There are so many reasons to foster a dog or cat. The unconditional love, the companionship, the neurochemicals released when you pet a dog or cat. But once you’ve decided to become a foster home, what can you do to make sure your cat or dog stays healthy and happy?

Here are 5 ways to show your foster pet a good time:

1. Teach a New Trick

Did you know that most behavior problems in dogs and cats are due to stress, fear or boredom? They say a tired pet is a good pet, but that’s not quite true. A happy, healthy, mentally stimulated pet is a good pet. And what better way to stay mentally sharp than to learn new tricks? Learning tricks gives pets confidence, and it increases the bond between pets and people. And when it’s time for your foster pet to go home to their owner, they’ll know a new trick!

Of course, you want to make sure training is a positive and fun activity. Training sessions should last 5-10 minutes, and it’s always a good idea to end with play time or a walk. If you notice your pet becoming frustrated when learning a new trick, just give them a break and then try some easy commands to build their confidence (sit, down, come, stay).

For an introduction to positive reinforcement training, check out these videos from Nashville’s own Agape Animal Rescue!

And contrary to popular belief, cats can learn tricks too! Here are 3 easy tricks to teach your cat.

2. Go on a “Sniff Walk”

It’s easy to think that dogs like walks for the same reason that people like to walk, jog or run: For physical exercise. But if you’ve ever walked a dog, you know there’s a very different reason they like it so much:

The smells!

Dogs have up to 20 times the number of scent receptors in their noses than humans. It’s like we are watching a grainy black-and-white movie on an old tv, while they sit in a full color, omni-max theater with 3D glasses.

Dogs also have a fascinating technique for getting the most out of every scent. If you’ve ever watched a dog tracking a scent, you’ll notice they huff air out of their nose as they go. This blows scent particles into the air so they can better distinguish and smell them.

Between the grass, flowers, leaves, and garbage – not to mention all the scents left behind by other dogs – a walk can be mentally stimulating, and leave dogs happy and healthy.

Here’s a good article about how to take a proper “sniff walk.”

3. Give them a bath!

Just kidding. It’s a rare dog that actually enjoys a bath, and we specifically ask our foster homes NOT to bathe cats. We’ll leave that to the groomer.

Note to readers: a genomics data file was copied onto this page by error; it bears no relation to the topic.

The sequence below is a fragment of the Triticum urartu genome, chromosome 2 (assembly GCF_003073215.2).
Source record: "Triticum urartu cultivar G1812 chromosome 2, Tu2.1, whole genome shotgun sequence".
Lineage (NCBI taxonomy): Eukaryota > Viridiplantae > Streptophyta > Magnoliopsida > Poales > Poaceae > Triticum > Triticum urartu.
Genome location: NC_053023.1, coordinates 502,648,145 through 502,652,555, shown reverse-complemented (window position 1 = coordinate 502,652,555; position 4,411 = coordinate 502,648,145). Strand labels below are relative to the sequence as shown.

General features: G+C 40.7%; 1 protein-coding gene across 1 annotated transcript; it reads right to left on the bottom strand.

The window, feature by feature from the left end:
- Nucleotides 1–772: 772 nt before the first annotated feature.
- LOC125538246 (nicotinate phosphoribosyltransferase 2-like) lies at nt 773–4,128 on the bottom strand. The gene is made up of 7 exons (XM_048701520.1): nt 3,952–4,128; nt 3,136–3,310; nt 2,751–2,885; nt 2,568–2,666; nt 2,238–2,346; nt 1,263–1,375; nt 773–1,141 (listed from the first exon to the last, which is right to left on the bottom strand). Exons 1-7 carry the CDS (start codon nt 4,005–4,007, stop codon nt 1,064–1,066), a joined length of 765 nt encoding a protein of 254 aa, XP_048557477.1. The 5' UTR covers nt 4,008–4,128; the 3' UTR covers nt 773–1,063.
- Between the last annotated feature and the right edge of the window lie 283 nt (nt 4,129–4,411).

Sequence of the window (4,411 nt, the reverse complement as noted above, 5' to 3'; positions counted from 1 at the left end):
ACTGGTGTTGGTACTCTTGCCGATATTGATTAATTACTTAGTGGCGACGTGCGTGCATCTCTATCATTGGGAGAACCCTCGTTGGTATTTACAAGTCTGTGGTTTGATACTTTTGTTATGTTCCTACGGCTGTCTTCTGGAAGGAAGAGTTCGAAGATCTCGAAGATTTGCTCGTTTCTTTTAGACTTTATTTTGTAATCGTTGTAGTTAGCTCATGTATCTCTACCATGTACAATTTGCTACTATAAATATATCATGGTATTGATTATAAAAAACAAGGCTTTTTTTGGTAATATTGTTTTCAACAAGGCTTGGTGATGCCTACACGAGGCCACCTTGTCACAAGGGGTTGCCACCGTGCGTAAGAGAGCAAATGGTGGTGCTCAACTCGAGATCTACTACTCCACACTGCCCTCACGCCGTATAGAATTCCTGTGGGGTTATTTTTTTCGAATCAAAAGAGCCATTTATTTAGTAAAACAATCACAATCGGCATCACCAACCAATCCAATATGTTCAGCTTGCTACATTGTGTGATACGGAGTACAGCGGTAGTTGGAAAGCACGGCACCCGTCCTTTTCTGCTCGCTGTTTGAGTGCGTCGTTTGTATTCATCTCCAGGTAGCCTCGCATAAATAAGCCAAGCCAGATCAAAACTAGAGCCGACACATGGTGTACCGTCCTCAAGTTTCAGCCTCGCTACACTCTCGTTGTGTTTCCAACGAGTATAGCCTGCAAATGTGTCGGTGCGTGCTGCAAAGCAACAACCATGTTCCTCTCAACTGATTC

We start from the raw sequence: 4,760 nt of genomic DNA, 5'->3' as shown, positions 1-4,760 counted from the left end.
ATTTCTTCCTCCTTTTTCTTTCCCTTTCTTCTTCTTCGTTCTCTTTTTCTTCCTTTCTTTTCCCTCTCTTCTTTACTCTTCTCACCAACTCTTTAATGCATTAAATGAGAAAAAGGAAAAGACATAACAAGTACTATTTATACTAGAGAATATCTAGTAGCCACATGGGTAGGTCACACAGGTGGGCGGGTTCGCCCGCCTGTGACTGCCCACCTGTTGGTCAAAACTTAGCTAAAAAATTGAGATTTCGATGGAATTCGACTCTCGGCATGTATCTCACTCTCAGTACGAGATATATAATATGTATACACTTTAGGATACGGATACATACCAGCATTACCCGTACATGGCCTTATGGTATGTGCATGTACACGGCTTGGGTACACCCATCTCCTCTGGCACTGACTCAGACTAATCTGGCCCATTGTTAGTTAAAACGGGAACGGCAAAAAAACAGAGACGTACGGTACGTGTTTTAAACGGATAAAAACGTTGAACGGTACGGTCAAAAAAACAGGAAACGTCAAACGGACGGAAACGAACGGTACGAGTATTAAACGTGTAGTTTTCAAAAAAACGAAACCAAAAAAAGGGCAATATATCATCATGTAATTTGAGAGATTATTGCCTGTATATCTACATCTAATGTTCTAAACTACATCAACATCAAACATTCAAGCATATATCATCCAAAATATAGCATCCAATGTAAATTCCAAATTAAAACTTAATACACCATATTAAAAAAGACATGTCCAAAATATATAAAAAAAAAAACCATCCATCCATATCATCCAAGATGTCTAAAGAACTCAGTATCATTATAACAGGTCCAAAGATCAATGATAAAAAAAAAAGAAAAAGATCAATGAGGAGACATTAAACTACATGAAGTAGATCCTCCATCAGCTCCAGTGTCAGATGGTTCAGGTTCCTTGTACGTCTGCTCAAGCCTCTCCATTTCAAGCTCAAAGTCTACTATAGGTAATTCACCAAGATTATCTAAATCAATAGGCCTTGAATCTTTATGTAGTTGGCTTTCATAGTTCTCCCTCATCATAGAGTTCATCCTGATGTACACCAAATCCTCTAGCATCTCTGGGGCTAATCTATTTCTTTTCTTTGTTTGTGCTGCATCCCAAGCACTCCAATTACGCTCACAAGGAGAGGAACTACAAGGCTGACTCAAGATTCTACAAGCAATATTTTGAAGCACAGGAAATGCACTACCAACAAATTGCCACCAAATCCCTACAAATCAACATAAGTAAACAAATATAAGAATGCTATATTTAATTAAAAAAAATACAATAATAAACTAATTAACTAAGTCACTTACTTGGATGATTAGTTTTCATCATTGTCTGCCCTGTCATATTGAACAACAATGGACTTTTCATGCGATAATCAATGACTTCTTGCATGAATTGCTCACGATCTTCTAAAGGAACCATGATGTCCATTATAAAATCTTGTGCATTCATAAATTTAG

But a kiddie pool on a hot day can be a great way to cool off, especially for the dog that likes to splash in the water without getting soaked.

(Sorry, cats. No going outside for you.)

4. Bake them a special treat

If you’ve been to a pet store in the last five years, you’ve probably seen those fancy treats by the counter that look like the window of a French pâtisserie. Depending on your foster pet’s allergies, these can be a great reward, and an easy way to show your pet some love.

But did you know you can bake these treats at home, too? Here’s a great recipe for a peanut-free doggie treat. Want to make it gluten-free, too? Just sub in gluten-free flour.

Don’t worry, we didn’t forget our feline friends. Here are 5 DIY cat treats you can make at home.

5. Pet Them!

As much as we like to pet dogs and cats, don’t forget that they enjoy getting pet, too!

But there is a right and wrong way to pet a dog or cat, especially when they are anxious or meeting a new person. Many of the places humans love to pet dogs (head, belly) can actually make dogs more anxious. If you’re just meeting a new dog, try petting their chest or their back, and see if they like it. For cats, the best thing to do is hold one finger out and let the cat come to you. If they want to be pet, they will let you know by rubbing their head against your hand.

The Consent Test

Just like people, dogs and cats let you know when they want to be pet – and when they don’t. It’s our job to learn when they are telling us “yes.” Watch this video to learn how dogs use subtle cues to indicate when they do and do not want to be pet:

Ready to bring home your first foster pet?

Sign up in 15 minutes or less at pawsternashville.org/foster. You decide how long you want to foster, and we provide all the supplies you’ll need to care for your foster dog or foster cat.

Other Ways to Help:

You can volunteer.

Pet Connectors help coordinate foster stays and support foster homes. Pet Chauffeurs transport pets to and from foster homes, vet appointments, groomers, and back to their owners. We are also looking for volunteers with skills in social media, marketing, and any other aspect of running a nonprofit!

You can give to Pawster Nashville.

Make a gift of $100, $50, or $25 to keep a family together, and keep another dog or cat off the streets. You can also make an in-kind donation using our Amazon Wish List.

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